Extending When You Can Sue
Updated: Nov 16
A recent Delaware decision shows how the statute of limitations on fraud and related claims can be extended.
In 2015, a private equity firm bought a company that owned and operated agricultural commodity businesses. After the deal closed, the principals of the bought company continued to serve as the President and Chief Executive Officer and two of the five members of the company’s board.
At the end of fiscal 2016, the company reported total earnings to be about $43 million less than the the representation before the deal closed where they also said the company’s financial outlook was strong. After the financial results were reported, they resigned and returned their computers with deleted and unrecoverable documents and data.
In 2019, the buyer sued for fraud and breach of fiduciary duties among other things. The buyer argued the defendants deceptively induced it to enter into the deal by providing an artificially inflated financial model containing a forecast that was millions of dollars higher than the company’s actual internal model to justify the price they wanted.
The statute of limitations for the claims was three years. The defendants said the case should be dismissed because it was filed more than three years after the deal closed.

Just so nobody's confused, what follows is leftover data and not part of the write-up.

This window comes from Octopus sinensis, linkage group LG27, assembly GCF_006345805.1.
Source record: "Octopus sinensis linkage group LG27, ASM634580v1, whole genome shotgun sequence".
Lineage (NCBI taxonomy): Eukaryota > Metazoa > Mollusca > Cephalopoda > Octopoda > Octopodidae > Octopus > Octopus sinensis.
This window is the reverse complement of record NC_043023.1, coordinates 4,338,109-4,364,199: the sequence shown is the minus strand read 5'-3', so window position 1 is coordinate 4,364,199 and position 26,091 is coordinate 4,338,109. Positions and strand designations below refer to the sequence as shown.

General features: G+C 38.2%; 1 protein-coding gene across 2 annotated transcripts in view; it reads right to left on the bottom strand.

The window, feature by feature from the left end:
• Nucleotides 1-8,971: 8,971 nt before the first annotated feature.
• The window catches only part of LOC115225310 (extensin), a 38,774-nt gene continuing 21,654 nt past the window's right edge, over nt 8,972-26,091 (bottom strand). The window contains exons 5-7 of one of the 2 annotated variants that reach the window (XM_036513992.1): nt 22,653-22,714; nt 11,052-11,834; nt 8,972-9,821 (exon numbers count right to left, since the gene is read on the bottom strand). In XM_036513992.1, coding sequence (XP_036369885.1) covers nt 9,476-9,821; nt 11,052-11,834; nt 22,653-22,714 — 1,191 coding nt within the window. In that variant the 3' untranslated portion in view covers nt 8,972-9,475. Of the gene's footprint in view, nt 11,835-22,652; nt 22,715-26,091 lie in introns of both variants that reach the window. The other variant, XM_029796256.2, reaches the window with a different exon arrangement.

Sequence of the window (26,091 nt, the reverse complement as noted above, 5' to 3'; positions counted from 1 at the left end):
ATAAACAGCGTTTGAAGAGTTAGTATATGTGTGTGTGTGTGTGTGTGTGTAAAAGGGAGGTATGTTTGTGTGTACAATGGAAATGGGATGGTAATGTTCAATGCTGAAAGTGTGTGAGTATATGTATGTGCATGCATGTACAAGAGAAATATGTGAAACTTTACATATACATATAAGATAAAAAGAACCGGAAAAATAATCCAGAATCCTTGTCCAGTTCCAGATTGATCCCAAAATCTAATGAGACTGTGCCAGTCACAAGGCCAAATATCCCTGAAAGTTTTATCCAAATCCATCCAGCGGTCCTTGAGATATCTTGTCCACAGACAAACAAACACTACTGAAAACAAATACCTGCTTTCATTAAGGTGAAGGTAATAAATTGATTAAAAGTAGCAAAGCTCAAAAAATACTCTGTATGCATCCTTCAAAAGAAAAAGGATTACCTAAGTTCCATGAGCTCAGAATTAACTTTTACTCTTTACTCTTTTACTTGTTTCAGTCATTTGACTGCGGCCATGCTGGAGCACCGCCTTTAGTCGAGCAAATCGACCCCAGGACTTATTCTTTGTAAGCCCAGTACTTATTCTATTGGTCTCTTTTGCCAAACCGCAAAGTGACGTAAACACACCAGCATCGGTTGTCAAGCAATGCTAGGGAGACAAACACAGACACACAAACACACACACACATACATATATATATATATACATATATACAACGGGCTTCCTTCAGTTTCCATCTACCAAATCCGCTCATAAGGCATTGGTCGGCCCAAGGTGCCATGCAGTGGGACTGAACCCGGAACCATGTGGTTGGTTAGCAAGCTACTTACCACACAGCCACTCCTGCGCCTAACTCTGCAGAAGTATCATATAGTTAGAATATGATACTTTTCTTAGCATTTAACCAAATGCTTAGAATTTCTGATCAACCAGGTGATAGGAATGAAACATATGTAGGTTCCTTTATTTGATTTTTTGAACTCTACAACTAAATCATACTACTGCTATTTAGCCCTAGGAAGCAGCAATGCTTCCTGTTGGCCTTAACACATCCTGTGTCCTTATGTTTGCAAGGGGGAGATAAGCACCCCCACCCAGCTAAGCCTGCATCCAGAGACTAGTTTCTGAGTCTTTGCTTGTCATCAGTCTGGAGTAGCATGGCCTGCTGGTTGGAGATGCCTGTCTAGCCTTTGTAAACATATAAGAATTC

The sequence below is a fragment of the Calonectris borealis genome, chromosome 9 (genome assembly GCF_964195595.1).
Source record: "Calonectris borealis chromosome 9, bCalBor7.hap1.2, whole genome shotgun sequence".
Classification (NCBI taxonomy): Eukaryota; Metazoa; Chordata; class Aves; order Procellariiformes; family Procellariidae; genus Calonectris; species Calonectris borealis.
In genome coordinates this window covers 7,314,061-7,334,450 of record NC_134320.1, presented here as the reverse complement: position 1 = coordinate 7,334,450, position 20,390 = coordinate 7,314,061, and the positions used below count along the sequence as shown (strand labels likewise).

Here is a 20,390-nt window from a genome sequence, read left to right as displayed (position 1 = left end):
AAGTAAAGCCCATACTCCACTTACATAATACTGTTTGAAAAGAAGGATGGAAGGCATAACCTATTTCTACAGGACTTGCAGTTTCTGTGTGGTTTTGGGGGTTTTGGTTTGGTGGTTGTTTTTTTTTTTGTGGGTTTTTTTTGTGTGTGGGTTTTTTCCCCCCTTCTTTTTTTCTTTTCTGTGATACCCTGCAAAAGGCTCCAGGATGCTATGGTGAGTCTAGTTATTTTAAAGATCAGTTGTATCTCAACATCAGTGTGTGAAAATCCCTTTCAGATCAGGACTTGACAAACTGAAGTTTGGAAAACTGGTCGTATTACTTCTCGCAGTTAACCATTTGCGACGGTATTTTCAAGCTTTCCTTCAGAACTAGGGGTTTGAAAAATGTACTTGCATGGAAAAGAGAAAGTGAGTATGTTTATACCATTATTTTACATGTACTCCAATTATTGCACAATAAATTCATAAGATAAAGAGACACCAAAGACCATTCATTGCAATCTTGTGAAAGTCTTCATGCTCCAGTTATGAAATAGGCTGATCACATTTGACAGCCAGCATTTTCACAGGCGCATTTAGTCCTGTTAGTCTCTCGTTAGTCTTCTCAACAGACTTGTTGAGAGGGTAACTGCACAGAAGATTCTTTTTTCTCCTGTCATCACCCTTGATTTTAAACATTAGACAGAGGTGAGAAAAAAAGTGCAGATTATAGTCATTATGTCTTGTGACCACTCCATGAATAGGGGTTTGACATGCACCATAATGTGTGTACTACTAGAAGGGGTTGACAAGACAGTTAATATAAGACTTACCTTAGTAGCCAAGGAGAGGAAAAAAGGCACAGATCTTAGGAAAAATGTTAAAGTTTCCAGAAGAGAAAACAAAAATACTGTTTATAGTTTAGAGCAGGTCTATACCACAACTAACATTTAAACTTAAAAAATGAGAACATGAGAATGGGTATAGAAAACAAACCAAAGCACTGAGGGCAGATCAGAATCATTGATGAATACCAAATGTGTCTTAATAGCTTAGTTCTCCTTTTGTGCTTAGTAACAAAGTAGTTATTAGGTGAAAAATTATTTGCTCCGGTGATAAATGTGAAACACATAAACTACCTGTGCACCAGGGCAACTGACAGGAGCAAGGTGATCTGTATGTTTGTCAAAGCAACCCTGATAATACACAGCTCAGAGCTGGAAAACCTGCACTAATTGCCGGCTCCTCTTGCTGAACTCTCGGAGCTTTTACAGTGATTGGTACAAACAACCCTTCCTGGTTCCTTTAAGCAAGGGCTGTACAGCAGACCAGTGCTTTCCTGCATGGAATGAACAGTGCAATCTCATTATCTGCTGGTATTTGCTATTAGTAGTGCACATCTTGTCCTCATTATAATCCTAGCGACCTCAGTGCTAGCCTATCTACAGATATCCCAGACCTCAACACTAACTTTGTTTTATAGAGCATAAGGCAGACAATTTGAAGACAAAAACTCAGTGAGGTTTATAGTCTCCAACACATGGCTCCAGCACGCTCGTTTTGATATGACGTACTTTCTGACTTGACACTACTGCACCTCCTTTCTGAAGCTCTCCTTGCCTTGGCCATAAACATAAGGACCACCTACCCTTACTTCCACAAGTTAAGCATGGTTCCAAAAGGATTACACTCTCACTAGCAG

The court found the defendants took steps to conceal the fraud they allegedly committed after the deal closed while they were in charge of operations. In particular, they made statements about an artificially inflated forecast when they knew otherwise. The Court said these actions extended the limitations period when the company learned the defendants deleted the records from their computers. The court also concluded the statute of limitations was also extended under the doctrine of equitable tolling because the acts happened while the defendants continued to be fiduciaries of the company.
WHY THIS IS IMPORTANT...Discovering and understanding fraud is complicated and time consuming. This court used two doctrines to extend the time for plaintiff to sue. One theory allowed an extension because the defendants hid their activities so it was not reasonable to expect plaintiff to discover the fraud. The other theory allowed an extension when the defendants had a fiduciary obligation which they violated as part of their activities to cover up the fraud.